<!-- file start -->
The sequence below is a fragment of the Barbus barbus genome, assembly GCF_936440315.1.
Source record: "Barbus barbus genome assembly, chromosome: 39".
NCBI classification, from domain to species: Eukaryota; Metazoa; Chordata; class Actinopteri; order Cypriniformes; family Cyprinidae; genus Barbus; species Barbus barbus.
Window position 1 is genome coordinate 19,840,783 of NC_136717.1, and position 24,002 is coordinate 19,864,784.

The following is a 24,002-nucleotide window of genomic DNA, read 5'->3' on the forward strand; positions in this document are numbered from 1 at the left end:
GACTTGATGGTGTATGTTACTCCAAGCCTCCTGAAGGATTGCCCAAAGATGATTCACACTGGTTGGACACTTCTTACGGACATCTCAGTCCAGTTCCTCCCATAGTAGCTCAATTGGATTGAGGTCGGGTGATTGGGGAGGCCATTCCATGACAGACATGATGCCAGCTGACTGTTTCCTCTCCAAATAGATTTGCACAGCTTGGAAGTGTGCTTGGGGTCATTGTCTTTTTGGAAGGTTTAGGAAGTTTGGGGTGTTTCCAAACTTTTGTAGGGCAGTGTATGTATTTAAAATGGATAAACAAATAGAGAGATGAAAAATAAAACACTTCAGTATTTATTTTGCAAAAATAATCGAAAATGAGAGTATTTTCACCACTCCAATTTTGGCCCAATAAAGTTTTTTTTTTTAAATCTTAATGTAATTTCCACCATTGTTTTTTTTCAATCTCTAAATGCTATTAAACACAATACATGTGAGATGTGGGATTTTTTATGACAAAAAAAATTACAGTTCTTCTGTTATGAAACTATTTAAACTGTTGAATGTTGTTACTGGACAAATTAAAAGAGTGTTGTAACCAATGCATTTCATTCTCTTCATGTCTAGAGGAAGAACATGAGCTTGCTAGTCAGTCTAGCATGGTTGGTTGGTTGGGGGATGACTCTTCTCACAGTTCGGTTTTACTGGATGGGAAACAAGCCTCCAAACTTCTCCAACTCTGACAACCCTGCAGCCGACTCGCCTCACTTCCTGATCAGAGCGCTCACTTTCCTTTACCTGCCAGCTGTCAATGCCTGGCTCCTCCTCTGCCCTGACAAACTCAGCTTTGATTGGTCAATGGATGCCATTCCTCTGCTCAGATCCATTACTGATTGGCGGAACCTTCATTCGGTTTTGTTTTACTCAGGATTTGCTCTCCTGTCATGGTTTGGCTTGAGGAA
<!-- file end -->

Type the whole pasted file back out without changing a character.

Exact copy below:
The sequence below is a fragment of the Barbus barbus genome, assembly GCF_936440315.1.
Source record: "Barbus barbus genome assembly, chromosome: 39".
NCBI classification, from domain to species: Eukaryota; Metazoa; Chordata; class Actinopteri; order Cypriniformes; family Cyprinidae; genus Barbus; species Barbus barbus.
Window position 1 is genome coordinate 19,840,783 of NC_136717.1, and position 24,002 is coordinate 19,864,784.

The following is a 24,002-nucleotide window of genomic DNA, read 5'->3' on the forward strand; positions in this document are numbered from 1 at the left end:
GACTTGATGGTGTATGTTACTCCAAGCCTCCTGAAGGATTGCCCAAAGATGATTCACACTGGTTGGACACTTCTTACGGACATCTCAGTCCAGTTCCTCCCATAGTAGCTCAATTGGATTGAGGTCGGGTGATTGGGGAGGCCATTCCATGACAGACATGATGCCAGCTGACTGTTTCCTCTCCAAATAGATTTGCACAGCTTGGAAGTGTGCTTGGGGTCATTGTCTTTTTGGAAGGTTTAGGAAGTTTGGGGTGTTTCCAAACTTTTGTAGGGCAGTGTATGTATTTAAAATGGATAAACAAATAGAGAGATGAAAAATAAAACACTTCAGTATTTATTTTGCAAAAATAATCGAAAATGAGAGTATTTTCACCACTCCAATTTTGGCCCAATAAAGTTTTTTTTTTTAAATCTTAATGTAATTTCCACCATTGTTTTTTTTCAATCTCTAAATGCTATTAAACACAATACATGTGAGATGTGGGATTTTTTATGACAAAAAAAATTACAGTTCTTCTGTTATGAAACTATTTAAACTGTTGAATGTTGTTACTGGACAAATTAAAAGAGTGTTGTAACCAATGCATTTCATTCTCTTCATGTCTAGAGGAAGAACATGAGCTTGCTAGTCAGTCTAGCATGGTTGGTTGGTTGGGGGATGACTCTTCTCACAGTTCGGTTTTACTGGATGGGAAACAAGCCTCCAAACTTCTCCAACTCTGACAACCCTGCAGCCGACTCGCCTCACTTCCTGATCAGAGCGCTCACTTTCCTTTACCTGCCAGCTGTCAATGCCTGGCTCCTCCTCTGCCCTGACAAACTCAGCTTTGATTGGTCAATGGATGCCATTCCTCTGCTCAGATCCATTACTGATTGGCGGAACCTTCATTCGGTTTTGTTTTACTCAGGATTTGCTCTCCTGTCATGGTTTGGCTTGAGGAA